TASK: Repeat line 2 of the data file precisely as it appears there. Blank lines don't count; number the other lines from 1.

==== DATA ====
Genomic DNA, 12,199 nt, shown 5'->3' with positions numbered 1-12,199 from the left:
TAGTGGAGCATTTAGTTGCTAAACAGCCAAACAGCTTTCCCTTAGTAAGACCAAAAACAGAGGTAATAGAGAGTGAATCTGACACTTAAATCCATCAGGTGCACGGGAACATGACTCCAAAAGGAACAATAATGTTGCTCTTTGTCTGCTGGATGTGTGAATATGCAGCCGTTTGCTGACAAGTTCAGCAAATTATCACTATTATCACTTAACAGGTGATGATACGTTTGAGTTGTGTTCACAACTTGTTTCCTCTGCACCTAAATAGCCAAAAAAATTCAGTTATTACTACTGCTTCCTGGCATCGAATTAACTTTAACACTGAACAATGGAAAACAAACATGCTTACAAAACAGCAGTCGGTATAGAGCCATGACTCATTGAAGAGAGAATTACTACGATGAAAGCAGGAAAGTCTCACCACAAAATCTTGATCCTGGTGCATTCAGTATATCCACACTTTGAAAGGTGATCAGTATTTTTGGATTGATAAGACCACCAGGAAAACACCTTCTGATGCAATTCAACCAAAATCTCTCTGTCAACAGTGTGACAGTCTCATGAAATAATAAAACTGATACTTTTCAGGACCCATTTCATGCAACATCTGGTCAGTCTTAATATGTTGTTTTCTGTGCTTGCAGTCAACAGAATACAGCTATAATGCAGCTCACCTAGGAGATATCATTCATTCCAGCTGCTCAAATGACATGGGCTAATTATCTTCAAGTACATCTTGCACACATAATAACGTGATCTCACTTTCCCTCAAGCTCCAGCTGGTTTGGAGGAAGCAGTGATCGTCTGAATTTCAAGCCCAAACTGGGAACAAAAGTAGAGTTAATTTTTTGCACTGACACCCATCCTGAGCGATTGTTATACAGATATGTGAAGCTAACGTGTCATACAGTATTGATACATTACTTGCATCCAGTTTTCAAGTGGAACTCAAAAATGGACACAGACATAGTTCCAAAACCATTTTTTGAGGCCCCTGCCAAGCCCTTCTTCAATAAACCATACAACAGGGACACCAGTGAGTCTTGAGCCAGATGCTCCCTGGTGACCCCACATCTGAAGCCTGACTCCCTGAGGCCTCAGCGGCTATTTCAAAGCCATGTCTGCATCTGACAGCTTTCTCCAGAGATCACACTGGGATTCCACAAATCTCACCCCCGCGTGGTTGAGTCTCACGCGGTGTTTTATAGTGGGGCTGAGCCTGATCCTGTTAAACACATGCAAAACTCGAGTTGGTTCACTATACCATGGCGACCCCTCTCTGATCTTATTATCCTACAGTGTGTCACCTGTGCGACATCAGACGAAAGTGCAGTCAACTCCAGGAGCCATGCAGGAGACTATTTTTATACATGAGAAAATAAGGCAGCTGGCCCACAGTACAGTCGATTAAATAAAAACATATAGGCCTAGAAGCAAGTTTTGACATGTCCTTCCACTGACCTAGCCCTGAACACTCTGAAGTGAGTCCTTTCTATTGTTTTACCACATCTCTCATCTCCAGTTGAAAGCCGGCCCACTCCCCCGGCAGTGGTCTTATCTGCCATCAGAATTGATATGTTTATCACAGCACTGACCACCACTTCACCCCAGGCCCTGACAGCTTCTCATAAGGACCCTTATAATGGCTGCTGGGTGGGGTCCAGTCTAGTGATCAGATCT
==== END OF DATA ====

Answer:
TAGTGGAGCATTTAGTTGCTAAACAGCCAAACAGCTTTCCCTTAGTAAGACCAAAAACAGAGGTAATAGAGAGTGAATCTGACACTTAAATCCATCAGGTGCACGGGAACATGACTCCAAAAGGAACAATAATGTTGCTCTTTGTCTGCTGGATGTGTGAATATGCAGCCGTTTGCTGACAAGTTCAGCAAATTATCACTATTATCACTTAACAGGTGATGATACGTTTGAGTTGTGTTCACAACTTGTTTCCTCTGCACCTAAATAGCCAAAAAAATTCAGTTATTACTACTGCTTCCTGGCATCGAATTAACTTTAACACTGAACAATGGAAAACAAACATGCTTACAAAACAGCAGTCGGTATAGAGCCATGACTCATTGAAGAGAGAATTACTACGATGAAAGCAGGAAAGTCTCACCACAAAATCTTGATCCTGGTGCATTCAGTATATCCACACTTTGAAAGGTGATCAGTATTTTTGGATTGATAAGACCACCAGGAAAACACCTTCTGATGCAATTCAACCAAAATCTCTCTGTCAACAGTGTGACAGTCTCATGAAATAATAAAACTGATACTTTTCAGGACCCATTTCATGCAACATCTGGTCAGTCTTAATATGTTGTTTTCTGTGCTTGCAGTCAACAGAATACAGCTATAATGCAGCTCACCTAGGAGATATCATTCATTCCAGCTGCTCAAATGACATGGGCTAATTATCTTCAAGTACATCTTGCACACATAATAACGTGATCTCACTTTCCCTCAAGCTCCAGCTGGTTTGGAGGAAGCAGTGATCGTCTGAATTTCAAGCCCAAACTGGGAACAAAAGTAGAGTTAATTTTTTGCACTGACACCCATCCTGAGCGATTGTTATACAGATATGTGAAGCTAACGTGTCATACAGTATTGATACATTACTTGCATCCAGTTTTCAAGTGGAACTCAAAAATGGACACAGACATAGTTCCAAAACCATTTTTTGAGGCCCCTGCCAAGCCCTTCTTCAATAAACCATACAACAGGGACACCAGTGAGTCTTGAGCCAGATGCTCCCTGGTGACCCCACATCTGAAGCCTGACTCCCTGAGGCCTCAGCGGCTATTTCAAAGCCATGTCTGCATCTGACAGCTTTCTCCAGAGATCACACTGGGATTCCACAAATCTCACCCCCGCGTGGTTGAGTCTCACGCGGTGTTTTATAGTGGGGCTGAGCCTGATCCTGTTAAACACATGCAAAACTCGAGTTGGTTCACTATACCATGGCGACCCCTCTCTGATCTTATTATCCTACAGTGTGTCACCTGTGCGACATCAGACGAAAGTGCAGTCAACTCCAGGAGCCATGCAGGAGACTATTTTTATACATGAGAAAATAAGGCAGCTGGCCCACAGTACAGTCGATTAAATAAAAACATATAGGCCTAGAAGCAAGTTTTGACATGTCCTTCCACTGACCTAGCCCTGAACACTCTGAAGTGAGTCCTTTCTATTGTTTTACCACATCTCTCATCTCCAGTTGAAAGCCGGCCCACTCCCCCGGCAGTGGTCTTATCTGCCATCAGAATTGATATGTTTATCACAGCACTGACCACCACTTCACCCCAGGCCCTGACAGCTTCTCATAAGGACCCTTATAATGGCTGCTGGGTGGGGTCCAGTCTAGTGATCAGATCT